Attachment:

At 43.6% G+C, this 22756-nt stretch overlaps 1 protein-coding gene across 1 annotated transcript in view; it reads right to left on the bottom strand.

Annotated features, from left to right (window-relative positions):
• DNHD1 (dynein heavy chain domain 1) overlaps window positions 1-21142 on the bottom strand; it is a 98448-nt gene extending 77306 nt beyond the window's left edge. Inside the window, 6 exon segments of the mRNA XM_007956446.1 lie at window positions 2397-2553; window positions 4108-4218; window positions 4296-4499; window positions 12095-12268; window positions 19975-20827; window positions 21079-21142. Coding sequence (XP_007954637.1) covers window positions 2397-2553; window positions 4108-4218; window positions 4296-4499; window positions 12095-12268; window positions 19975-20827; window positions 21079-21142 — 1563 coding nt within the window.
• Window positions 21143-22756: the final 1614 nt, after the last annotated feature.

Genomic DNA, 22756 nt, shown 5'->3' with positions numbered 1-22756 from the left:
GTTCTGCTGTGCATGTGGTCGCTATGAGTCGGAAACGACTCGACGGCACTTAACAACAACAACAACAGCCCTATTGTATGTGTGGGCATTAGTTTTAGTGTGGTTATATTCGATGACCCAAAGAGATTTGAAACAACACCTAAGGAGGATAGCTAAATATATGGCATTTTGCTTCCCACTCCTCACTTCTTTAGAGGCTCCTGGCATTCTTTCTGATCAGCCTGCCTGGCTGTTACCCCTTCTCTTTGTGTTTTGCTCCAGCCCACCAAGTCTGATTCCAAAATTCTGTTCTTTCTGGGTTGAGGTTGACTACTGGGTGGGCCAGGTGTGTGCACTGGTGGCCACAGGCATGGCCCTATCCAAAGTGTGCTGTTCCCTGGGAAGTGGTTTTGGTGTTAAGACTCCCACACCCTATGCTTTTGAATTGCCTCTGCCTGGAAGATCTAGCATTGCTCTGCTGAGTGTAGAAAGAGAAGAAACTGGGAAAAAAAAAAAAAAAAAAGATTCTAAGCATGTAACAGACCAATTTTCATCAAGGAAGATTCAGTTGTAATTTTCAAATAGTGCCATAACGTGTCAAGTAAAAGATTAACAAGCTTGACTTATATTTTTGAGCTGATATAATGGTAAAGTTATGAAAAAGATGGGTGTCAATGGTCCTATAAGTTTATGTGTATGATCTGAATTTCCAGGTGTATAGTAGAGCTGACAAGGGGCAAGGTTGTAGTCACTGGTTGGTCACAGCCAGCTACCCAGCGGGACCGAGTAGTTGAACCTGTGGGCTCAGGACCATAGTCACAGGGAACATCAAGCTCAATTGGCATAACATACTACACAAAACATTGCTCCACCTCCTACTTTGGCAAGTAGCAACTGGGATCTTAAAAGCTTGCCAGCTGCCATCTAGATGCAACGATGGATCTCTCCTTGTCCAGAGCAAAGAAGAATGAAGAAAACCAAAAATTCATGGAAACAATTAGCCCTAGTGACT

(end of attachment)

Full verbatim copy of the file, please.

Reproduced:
At 43.6% G+C, this 22756-nt stretch overlaps 1 protein-coding gene across 1 annotated transcript in view; it reads right to left on the bottom strand.

Annotated features, from left to right (window-relative positions):
• DNHD1 (dynein heavy chain domain 1) overlaps window positions 1-21142 on the bottom strand; it is a 98448-nt gene extending 77306 nt beyond the window's left edge. Inside the window, 6 exon segments of the mRNA XM_007956446.1 lie at window positions 2397-2553; window positions 4108-4218; window positions 4296-4499; window positions 12095-12268; window positions 19975-20827; window positions 21079-21142. Coding sequence (XP_007954637.1) covers window positions 2397-2553; window positions 4108-4218; window positions 4296-4499; window positions 12095-12268; window positions 19975-20827; window positions 21079-21142 — 1563 coding nt within the window.
• Window positions 21143-22756: the final 1614 nt, after the last annotated feature.

Genomic DNA, 22756 nt, shown 5'->3' with positions numbered 1-22756 from the left:
GTTCTGCTGTGCATGTGGTCGCTATGAGTCGGAAACGACTCGACGGCACTTAACAACAACAACAACAGCCCTATTGTATGTGTGGGCATTAGTTTTAGTGTGGTTATATTCGATGACCCAAAGAGATTTGAAACAACACCTAAGGAGGATAGCTAAATATATGGCATTTTGCTTCCCACTCCTCACTTCTTTAGAGGCTCCTGGCATTCTTTCTGATCAGCCTGCCTGGCTGTTACCCCTTCTCTTTGTGTTTTGCTCCAGCCCACCAAGTCTGATTCCAAAATTCTGTTCTTTCTGGGTTGAGGTTGACTACTGGGTGGGCCAGGTGTGTGCACTGGTGGCCACAGGCATGGCCCTATCCAAAGTGTGCTGTTCCCTGGGAAGTGGTTTTGGTGTTAAGACTCCCACACCCTATGCTTTTGAATTGCCTCTGCCTGGAAGATCTAGCATTGCTCTGCTGAGTGTAGAAAGAGAAGAAACTGGGAAAAAAAAAAAAAAAAAAGATTCTAAGCATGTAACAGACCAATTTTCATCAAGGAAGATTCAGTTGTAATTTTCAAATAGTGCCATAACGTGTCAAGTAAAAGATTAACAAGCTTGACTTATATTTTTGAGCTGATATAATGGTAAAGTTATGAAAAAGATGGGTGTCAATGGTCCTATAAGTTTATGTGTATGATCTGAATTTCCAGGTGTATAGTAGAGCTGACAAGGGGCAAGGTTGTAGTCACTGGTTGGTCACAGCCAGCTACCCAGCGGGACCGAGTAGTTGAACCTGTGGGCTCAGGACCATAGTCACAGGGAACATCAAGCTCAATTGGCATAACATACTACACAAAACATTGCTCCACCTCCTACTTTGGCAAGTAGCAACTGGGATCTTAAAAGCTTGCCAGCTGCCATCTAGATGCAACGATGGATCTCTCCTTGTCCAGAGCAAAGAAGAATGAAGAAAACCAAAAATTCATGGAAACAATTAGCCCTAGTGACT